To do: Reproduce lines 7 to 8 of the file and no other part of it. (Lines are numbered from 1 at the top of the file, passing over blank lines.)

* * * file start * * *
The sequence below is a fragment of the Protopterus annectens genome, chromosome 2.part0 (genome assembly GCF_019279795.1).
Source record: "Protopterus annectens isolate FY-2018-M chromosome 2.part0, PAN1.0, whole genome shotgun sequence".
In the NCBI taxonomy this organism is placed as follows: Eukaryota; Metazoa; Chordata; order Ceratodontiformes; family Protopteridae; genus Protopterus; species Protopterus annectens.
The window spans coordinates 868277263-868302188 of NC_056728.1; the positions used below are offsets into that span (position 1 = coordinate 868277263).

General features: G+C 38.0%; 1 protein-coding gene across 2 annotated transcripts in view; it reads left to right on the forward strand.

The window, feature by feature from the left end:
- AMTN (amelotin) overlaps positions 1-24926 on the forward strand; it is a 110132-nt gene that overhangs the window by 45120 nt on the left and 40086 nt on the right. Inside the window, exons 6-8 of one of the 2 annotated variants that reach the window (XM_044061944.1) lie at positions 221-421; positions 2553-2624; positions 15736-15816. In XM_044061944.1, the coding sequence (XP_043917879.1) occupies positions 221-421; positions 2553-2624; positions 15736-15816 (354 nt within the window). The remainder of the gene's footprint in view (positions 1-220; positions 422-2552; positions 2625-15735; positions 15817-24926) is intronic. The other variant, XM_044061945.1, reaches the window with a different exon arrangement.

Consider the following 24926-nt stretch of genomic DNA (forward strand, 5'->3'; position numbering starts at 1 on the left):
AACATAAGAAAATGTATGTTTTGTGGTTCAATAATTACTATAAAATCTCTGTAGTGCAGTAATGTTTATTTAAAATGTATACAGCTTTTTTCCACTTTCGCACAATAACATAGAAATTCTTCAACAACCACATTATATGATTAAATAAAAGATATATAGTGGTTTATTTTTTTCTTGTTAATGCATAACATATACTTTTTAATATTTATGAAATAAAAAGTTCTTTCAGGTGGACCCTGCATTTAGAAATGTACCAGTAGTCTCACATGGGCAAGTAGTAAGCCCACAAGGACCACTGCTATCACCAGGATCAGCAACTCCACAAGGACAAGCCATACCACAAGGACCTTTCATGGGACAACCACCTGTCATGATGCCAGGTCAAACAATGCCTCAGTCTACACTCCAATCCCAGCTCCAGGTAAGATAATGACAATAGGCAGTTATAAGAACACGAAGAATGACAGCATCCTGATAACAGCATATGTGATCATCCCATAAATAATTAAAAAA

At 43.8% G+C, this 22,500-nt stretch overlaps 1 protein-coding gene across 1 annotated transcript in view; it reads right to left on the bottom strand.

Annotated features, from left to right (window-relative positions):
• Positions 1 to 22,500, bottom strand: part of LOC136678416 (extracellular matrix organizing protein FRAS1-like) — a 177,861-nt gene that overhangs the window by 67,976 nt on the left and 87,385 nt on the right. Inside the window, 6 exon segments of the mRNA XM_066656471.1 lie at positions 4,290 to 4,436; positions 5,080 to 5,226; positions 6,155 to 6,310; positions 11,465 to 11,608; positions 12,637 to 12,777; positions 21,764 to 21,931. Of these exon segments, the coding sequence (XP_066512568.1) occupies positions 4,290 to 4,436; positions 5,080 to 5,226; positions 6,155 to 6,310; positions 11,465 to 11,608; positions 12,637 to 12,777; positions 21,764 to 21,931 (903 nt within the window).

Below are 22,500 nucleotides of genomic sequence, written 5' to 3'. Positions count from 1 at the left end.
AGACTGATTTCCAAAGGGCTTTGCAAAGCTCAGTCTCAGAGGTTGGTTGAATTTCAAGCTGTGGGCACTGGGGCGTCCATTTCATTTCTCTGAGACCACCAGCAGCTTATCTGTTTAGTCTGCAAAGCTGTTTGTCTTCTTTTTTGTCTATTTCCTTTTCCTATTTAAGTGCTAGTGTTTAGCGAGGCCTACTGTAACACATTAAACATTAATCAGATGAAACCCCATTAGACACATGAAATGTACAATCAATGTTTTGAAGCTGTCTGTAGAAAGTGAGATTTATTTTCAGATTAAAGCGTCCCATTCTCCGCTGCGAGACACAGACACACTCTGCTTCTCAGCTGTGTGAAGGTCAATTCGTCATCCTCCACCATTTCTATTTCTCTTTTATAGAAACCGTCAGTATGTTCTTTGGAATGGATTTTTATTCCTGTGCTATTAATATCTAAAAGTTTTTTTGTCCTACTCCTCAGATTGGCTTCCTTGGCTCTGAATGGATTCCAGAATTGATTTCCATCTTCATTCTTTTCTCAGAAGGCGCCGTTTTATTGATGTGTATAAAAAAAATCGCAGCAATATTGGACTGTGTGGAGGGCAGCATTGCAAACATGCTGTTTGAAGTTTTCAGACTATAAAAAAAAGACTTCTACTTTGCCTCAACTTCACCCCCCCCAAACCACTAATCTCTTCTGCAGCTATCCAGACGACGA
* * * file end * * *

- AMTN (amelotin) overlaps positions 1-24926 on the forward strand; it is a 110132-nt gene that overhangs the window by 45120 nt on the left and 40086 nt on the right. Inside the window, exons 6-8 of one of the 2 annotated variants that reach the window (XM_044061944.1) lie at positions 221-421; positions 2553-2624; positions 15736-15816. In XM_044061944.1, the coding sequence (XP_043917879.1) occupies positions 221-421; positions 2553-2624; positions 15736-15816 (354 nt within the window). The remainder of the gene's footprint in view (positions 1-220; positions 422-2552; positions 2625-15735; positions 15817-24926) is intronic. The other variant, XM_044061945.1, reaches the window with a different exon arrangement.

Consider the following 24926-nt stretch of genomic DNA (forward strand, 5'->3'; position numbering starts at 1 on the left):